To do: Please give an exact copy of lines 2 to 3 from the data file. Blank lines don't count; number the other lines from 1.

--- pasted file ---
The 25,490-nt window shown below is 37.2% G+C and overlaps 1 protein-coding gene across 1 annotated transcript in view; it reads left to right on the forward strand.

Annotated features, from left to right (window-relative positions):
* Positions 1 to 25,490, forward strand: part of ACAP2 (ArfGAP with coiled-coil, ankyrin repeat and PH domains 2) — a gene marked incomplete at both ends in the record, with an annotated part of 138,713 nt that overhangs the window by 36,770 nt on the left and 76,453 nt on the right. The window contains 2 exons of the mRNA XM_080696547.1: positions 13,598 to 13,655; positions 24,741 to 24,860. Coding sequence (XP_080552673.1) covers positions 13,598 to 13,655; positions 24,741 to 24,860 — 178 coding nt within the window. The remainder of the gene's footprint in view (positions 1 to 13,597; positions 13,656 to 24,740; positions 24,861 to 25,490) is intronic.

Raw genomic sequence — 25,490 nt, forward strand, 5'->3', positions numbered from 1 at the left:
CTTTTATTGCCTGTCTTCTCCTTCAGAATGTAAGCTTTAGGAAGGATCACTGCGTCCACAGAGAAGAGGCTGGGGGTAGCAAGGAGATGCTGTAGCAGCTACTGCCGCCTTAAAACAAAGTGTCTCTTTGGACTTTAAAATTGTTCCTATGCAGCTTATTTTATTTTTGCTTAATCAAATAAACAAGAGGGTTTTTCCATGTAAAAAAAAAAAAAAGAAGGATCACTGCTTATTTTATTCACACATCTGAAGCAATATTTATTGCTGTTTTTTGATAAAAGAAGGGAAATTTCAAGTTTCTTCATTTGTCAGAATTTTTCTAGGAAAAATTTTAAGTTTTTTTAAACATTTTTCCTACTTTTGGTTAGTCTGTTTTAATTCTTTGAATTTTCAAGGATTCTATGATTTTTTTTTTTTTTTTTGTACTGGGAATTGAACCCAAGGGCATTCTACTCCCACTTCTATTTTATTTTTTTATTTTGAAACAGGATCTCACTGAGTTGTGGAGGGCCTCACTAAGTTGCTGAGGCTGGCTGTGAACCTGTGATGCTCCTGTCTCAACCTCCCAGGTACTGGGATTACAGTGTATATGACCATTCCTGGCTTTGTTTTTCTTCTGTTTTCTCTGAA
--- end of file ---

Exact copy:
Annotated features, from left to right (window-relative positions):
* Positions 1 to 25,490, forward strand: part of ACAP2 (ArfGAP with coiled-coil, ankyrin repeat and PH domains 2) — a gene marked incomplete at both ends in the record, with an annotated part of 138,713 nt that overhangs the window by 36,770 nt on the left and 76,453 nt on the right. The window contains 2 exons of the mRNA XM_080696547.1: positions 13,598 to 13,655; positions 24,741 to 24,860. Coding sequence (XP_080552673.1) covers positions 13,598 to 13,655; positions 24,741 to 24,860 — 178 coding nt within the window. The remainder of the gene's footprint in view (positions 1 to 13,597; positions 13,656 to 24,740; positions 24,861 to 25,490) is intronic.